If you have a male, you have XY, so only one orange gene is present (there isn't one on the Y, only on the X). With females, there are two Xs (XX), so there are two orange genes.

For a Female:
Xo Xo - 2 lower case orange genes means that orange is not expressed.....no orange in your cat.
XO XO - 2 uppercase, dominant orange genes means that orange is totally expressed, and your cat is ALL orange.
XO Xo - one of each....orange IS expressed, but not fully. It comes in over another pattern. THIS is a calico.

Now males:
Xo Y - no dominant upper case orange gene, so not orange in any way.
XO Y - a dominant orange (and only 1, cuz remember there's no orange gene on the Y chromosome) means the cat is COMPLETELY orange because there's no Xo to fight against.
There is no calico in a normal male, because a calico means 2 X genes, one with the uppercase dominant and one with the lowercase recessive. Well, males only have one X and one Y, so this doesn't happen......

EXCEPT!!!!!!! when you get a male who has an extra X chromosome. This happens as a result of a small mistake in division of the sperm or egg cells, even before conception.
If you have an XXY male, you can have:
XoXo Y - no orange
XO XO Y - all orange
Xo XO Y - Male calico!!!!
None of these three choices will be fertile, however, because of the extra X gene.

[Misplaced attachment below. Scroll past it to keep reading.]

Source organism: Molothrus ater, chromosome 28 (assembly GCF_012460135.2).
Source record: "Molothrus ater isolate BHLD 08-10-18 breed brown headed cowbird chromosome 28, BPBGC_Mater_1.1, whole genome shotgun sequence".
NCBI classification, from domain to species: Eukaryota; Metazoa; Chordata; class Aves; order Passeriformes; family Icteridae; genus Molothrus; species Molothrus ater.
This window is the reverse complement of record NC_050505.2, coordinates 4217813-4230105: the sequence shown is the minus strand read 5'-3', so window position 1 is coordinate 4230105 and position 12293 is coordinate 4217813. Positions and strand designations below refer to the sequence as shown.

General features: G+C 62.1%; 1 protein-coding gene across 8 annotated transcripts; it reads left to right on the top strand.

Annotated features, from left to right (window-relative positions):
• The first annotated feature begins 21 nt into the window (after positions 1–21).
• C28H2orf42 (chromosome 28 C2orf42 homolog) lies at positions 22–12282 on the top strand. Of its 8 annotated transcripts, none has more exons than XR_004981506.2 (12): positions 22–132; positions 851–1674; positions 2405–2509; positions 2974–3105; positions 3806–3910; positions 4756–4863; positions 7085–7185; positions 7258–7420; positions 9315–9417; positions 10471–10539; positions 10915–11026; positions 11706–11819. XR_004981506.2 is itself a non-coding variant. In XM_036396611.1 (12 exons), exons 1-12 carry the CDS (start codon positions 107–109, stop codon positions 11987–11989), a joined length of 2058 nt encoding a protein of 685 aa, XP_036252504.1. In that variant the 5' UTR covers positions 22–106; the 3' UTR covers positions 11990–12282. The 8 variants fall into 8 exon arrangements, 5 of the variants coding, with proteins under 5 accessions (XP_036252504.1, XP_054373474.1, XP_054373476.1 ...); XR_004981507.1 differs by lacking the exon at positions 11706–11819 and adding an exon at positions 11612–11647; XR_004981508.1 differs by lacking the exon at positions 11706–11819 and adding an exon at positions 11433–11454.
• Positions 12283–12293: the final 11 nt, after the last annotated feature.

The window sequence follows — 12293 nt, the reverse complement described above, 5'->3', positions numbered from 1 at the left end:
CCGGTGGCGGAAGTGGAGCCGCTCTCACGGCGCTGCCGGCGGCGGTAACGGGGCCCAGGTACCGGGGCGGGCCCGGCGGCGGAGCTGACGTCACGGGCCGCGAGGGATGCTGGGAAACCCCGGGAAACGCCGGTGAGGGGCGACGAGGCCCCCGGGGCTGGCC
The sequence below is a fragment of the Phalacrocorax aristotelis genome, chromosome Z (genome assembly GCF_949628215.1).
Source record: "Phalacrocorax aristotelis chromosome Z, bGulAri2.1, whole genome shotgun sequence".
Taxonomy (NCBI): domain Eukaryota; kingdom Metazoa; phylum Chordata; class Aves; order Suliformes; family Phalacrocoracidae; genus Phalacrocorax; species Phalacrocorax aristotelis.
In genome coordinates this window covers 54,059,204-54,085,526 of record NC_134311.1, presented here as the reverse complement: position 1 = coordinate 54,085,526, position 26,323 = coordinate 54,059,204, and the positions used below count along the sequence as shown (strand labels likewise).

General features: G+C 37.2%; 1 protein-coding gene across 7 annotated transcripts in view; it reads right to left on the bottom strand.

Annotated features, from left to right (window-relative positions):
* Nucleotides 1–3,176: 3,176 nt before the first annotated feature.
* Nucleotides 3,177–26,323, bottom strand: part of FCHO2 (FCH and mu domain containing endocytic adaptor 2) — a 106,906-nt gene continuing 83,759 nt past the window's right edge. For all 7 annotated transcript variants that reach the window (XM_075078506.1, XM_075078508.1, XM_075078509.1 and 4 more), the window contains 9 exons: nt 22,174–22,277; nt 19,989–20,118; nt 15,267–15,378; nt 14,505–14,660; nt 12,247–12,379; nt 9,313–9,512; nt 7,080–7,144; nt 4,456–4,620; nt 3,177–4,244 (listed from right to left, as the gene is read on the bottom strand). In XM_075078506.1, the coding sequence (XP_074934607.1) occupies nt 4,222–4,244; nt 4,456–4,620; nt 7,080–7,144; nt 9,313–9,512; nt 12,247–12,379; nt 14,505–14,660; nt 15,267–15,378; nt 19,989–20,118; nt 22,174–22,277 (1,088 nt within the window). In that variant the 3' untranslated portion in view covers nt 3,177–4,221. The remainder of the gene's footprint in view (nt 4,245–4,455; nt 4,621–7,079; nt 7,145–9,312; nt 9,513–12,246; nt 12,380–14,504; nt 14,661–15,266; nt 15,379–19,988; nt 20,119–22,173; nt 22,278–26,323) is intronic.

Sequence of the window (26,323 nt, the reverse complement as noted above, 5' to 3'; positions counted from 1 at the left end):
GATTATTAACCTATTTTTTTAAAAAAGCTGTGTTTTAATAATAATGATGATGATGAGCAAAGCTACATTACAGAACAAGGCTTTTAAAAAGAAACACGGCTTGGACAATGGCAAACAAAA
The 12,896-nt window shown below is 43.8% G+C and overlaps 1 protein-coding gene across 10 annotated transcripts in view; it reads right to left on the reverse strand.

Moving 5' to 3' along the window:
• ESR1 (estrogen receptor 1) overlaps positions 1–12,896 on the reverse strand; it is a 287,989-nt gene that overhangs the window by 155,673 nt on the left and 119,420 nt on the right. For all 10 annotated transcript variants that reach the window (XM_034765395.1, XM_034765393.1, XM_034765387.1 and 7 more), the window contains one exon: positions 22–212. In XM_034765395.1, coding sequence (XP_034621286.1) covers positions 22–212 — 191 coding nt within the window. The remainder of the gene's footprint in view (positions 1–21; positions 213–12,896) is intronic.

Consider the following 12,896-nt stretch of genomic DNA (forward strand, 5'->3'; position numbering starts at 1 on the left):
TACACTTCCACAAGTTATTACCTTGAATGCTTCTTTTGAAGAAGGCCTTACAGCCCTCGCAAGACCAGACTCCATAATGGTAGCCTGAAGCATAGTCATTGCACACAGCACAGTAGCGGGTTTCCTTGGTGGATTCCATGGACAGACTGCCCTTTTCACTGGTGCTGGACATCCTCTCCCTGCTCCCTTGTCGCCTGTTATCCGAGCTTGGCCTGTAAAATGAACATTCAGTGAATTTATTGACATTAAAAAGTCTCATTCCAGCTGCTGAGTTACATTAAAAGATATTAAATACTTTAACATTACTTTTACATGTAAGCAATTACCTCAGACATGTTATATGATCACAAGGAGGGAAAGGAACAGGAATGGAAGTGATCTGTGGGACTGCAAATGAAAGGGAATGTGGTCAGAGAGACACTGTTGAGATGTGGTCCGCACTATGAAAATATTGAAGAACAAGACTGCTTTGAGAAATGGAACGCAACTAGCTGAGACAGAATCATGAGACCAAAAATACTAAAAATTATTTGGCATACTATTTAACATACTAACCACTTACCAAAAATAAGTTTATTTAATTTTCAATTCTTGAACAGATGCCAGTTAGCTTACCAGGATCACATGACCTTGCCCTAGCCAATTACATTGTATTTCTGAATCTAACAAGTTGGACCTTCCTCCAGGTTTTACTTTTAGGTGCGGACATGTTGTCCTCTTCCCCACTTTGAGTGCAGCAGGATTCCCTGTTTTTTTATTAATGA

Hope that was educational and didn't just confuse everyone lol.
post #11 of 15
Yeah... that defines it a lot. Female is XX. Male is XY. In order to get a calico male, you need an anomaly of XXY, which causes the complication of a cat with male attributes (to put it mildly ) but with a coloring you only find in a female.
post #12 of 15
Quote:
Originally Posted by Leto86
I did do quite a bit of searching, and it did say yes, 1 male calico is born to evert 3,000 females and in 10,000 of those male calicos, only one will be sterile.. I would like to know where they get their facts though
actually, it said 1 male calico is born to every 3,000 females and in 10,000 of those male calicos, only one will be fertile.
post #13 of 15
Thread Starter 
Quote:
Originally Posted by laureen227
actually, it said 1 male calico is born to every 3,000 females and in 10,000 of those male calicos, only one will be fertile.

oh god thats right.. thats what I get for being up all night.

I still can't get them to understand. They are also saying that Calicos are a rare breed. I have met well over 150 calicos, they are not rare and don't need anything but to be spayed to prevent overpopulation.
post #14 of 15
Quote:
Originally Posted by Leto86
oh god thats right.. thats what I get for being up all night.

I still can't get them to understand. They are also saying that Calicos are a rare breed. I have met well over 150 calicos, they are not rare and don't need anything but to be spayed to prevent overpopulation.
not only that, but i wouldn't call them a breed, but a coat variation!
post #15 of 15
:bump: Leli´s post! TCS is Educational!